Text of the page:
How the simple act of nature helps you de-stress

A 2010 study found that participants who walked in a forest had lower blood pressure and levels of cortisol (a.k.a. the stress hormone).Julia Davila-Lampe / Getty Images


by Christina Heiser


Research shows that ‘forest bathing,’ the practice of spending time in a wooded area is good for your mind, body and spirit.

If you’re anything like us, chances are you spend a lot more time inside — tapping away at a computer and hunched over your phone — than you do basking in the great outdoors. But if you want to de-stress, consider becoming a little more one with nature. After all, it does have some pretty neat health benefits.


“Being outdoors is generally associated with activity, and being physically active keeps joints loose and helps with chronic pain and stiffness,” says Jay Lee, M.D., a physician with Kaiser Permanente in Highlands Ranch, Colorado.

Plus, when you exercise outside (whether you go for a hike, run, ski or opt to do something else), you have to disconnect from your phone — and that allows you to focus on yourself and what you’re doing, says Francis Neric, senior director of certification for the American College of Sports Medicine.

You’re also less likely to pick up a virus, since you’re not breathing in the same recycled air as everyone else quite as much. “Cold and flu happen in the winter because people are huddled indoors, where you’re more likely to be exposed to those viruses,” says Lee.

Aside from boosting your activity level, hanging out at a park, garden or amongst many trees is great for your mental wellbeing, too. “Nature can be beneficial for mental health,” says Irina Wen, Ph.D., clinical psychologist and clinical director of the Steven A. Military Family Clinic at NYU Langone Medical Center. “It reduces cognitive fatigue and stress and can be helpful with depression and anxiety.”


Research has shown that ‘forest bathing,’ the practice of spending time in a forested area in an effort to reap wellness rewards, is pretty darn good for you. That may explain why this Japanese trend is catching on stateside.

A 2010 study published in Environmental Health and Preventive Medicine, for example, found that participants who walked in a forest had lower blood pressure and levels of cortisol (a.k.a. the stress hormone) afterwards than those who strolled through a city environment.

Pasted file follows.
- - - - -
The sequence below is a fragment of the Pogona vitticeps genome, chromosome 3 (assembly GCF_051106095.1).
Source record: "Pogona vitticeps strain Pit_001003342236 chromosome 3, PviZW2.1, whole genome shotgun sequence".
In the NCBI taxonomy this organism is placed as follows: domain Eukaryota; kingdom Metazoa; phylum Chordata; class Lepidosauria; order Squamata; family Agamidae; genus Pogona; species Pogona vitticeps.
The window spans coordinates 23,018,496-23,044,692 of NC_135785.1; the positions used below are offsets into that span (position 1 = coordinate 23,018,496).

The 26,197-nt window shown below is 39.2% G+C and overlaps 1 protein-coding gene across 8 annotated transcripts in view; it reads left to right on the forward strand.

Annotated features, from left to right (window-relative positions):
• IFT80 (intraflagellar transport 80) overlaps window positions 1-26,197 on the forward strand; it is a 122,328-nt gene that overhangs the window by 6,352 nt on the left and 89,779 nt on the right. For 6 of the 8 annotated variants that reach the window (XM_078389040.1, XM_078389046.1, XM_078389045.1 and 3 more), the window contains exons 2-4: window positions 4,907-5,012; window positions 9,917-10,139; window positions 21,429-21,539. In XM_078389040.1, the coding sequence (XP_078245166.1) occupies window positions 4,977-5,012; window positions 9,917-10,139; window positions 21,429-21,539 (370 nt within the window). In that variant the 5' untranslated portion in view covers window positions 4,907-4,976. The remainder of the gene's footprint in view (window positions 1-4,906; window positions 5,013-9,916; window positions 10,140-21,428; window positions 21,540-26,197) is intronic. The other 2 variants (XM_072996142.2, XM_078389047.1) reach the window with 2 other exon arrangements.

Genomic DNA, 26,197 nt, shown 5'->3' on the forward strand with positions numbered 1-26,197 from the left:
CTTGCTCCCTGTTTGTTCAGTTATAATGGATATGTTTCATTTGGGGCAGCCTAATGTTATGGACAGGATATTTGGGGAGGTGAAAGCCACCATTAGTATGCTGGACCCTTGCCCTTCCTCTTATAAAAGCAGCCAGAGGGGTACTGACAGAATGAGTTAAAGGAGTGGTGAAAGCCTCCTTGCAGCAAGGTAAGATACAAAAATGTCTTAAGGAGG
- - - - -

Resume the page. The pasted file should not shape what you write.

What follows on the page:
Hope Parks, the wellness manager at Blackberry Farm in Walland, Tennessee, runs the resort’s three-year-old Deep Healing Woods program. It was inspired by traditional forest bathing, or Shirin-Yoku. Visitors can sign up for a hike, run or yoga or meditation session (all activities are done solo and last 90 minutes). 

“We focus on allowing nature to awaken the senses,” she says. When you take a walk or hike through the woods there — sans any technological distractions, since service is spotty — you’re likely to take in even the smallest of details around you, says Parks. “And if you close your eyes, you can hear creeks more deeply,” she adds.

The Blackberry Farm property sits on 4,200 acres of land in the Great Smoky Mountains, making it the perfect location to find some Zen. “90 minutes later, I notice people’s shoulders have lowered away from their ears,” says Parks. “Relaxation has happened.”

Julia Goren, education director for the Adirondack Mountain Club, tried her hand at forest bathing back in December with colleagues. “It was tremendously peaceful, calming and centering,” she says. “We took a silent walk, listening to the sounds of the wind through the fir needles, the popping of trees and the occasional croaking of a raven.”

Goren says that the focus on quietness helped her feel part of the larger natural community — and she felt more relaxed and had an easier time focusing once the walk was over.


You don’t need access to a forest to get in on the fun — any green space will do. Just make sure to take a few precautions before venturing out on your own.

1. BE AWARE OF YOUR SURROUNDINGS. Going it alone? Staying safe is key. “Know your environment,” says Neric, “and let someone know where you’re going.”

2. PROTECT YOUR SKIN AND BODY. “You want to get the exposure for the vitamin D, but that comes with an increased risk of skin cancer, so apply sunscreen to exposed areas and wear a hat,” says Lee. You may also want to spritz on bug spray and wear long sleeves depending on your location, says Neric. And if you’re exercising in the cold, dress in layers and protect yourself from rain, snow and wind.

3. WEAR THE RIGHT FOOTWEAR. While physical activity has many health benefits, one of the negatives is that it can increase musculoskeletal pain if you don’t use the right gear, says Lee. “If you’re walking or running, make sure you’re wearing comfortable shoes or boots,” he says.

4. STAY HYDRATED. Don’t leave home with out the water bottle! Lee says it’s often hard to gauge if you’re guzzling enough H2O, so check your pee. “Your urine should come out clear,” he says. “If it’s dark yellow, you need to drink more water.”


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